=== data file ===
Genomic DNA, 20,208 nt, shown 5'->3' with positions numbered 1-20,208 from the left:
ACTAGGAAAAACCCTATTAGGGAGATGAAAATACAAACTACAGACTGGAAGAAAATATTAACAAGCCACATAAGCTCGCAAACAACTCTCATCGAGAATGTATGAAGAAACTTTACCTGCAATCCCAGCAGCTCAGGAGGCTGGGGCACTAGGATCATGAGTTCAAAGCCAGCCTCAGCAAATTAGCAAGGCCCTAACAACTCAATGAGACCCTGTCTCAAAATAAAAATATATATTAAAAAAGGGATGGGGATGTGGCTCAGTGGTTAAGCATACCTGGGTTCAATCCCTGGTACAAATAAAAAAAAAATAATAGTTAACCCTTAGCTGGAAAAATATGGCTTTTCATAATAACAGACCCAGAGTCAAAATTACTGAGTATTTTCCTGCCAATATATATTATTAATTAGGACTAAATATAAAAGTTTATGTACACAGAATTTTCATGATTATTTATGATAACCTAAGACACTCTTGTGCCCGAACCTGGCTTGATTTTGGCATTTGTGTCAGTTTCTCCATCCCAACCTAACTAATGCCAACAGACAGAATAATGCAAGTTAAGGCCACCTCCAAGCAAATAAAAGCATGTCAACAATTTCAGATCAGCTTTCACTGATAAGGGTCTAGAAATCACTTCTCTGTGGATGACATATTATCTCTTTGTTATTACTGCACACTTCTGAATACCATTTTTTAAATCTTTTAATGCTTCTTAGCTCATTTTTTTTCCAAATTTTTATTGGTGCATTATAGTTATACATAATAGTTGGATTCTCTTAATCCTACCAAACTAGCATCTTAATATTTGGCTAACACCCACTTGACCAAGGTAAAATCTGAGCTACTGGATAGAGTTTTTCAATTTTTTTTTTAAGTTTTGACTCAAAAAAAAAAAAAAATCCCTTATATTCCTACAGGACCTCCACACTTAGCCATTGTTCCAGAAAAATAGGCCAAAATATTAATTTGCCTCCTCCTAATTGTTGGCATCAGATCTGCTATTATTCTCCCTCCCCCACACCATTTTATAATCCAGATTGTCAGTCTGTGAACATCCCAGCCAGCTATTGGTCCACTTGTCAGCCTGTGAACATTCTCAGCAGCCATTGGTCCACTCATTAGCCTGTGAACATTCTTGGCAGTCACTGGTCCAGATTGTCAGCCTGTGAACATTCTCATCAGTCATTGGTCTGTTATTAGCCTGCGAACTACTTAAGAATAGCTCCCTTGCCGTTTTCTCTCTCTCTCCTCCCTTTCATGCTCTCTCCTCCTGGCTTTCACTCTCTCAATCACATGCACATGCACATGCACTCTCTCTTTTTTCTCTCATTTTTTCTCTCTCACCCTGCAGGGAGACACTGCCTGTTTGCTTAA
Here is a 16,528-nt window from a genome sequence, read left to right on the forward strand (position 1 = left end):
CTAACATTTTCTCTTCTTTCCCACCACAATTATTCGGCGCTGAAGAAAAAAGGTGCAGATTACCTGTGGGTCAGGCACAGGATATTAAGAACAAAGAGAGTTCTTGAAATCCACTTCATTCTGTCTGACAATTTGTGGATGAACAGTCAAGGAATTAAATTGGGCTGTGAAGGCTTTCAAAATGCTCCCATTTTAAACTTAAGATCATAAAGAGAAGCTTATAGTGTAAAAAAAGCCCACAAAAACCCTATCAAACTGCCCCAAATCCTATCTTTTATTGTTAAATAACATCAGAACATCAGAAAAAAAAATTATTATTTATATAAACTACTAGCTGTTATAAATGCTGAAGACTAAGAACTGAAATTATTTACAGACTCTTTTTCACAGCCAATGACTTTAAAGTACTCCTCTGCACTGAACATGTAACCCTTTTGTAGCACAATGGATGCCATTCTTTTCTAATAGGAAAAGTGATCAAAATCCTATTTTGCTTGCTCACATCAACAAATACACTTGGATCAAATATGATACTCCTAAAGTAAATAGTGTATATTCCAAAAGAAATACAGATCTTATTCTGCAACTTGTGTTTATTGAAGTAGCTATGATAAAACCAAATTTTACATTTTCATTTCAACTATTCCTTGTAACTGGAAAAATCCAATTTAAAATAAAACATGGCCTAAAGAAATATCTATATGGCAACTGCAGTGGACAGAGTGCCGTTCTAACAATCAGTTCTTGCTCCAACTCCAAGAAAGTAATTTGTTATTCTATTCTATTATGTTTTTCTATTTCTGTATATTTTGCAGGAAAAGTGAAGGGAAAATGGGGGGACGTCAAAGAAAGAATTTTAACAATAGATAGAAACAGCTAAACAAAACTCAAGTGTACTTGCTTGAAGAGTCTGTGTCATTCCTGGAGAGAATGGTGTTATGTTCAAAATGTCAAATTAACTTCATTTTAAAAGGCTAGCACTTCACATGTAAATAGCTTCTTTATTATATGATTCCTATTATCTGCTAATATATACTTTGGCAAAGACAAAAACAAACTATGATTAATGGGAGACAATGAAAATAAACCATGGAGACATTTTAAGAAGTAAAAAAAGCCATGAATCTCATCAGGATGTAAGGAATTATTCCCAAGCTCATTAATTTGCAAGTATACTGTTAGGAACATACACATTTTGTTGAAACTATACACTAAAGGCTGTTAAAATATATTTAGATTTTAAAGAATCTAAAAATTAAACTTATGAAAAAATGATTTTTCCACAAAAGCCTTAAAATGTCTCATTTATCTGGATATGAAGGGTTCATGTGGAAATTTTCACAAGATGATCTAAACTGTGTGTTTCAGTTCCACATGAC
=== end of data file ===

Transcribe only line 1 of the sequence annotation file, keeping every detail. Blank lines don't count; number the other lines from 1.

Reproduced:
Genomic DNA, 20,208 nt, shown 5'->3' with positions numbered 1-20,208 from the left: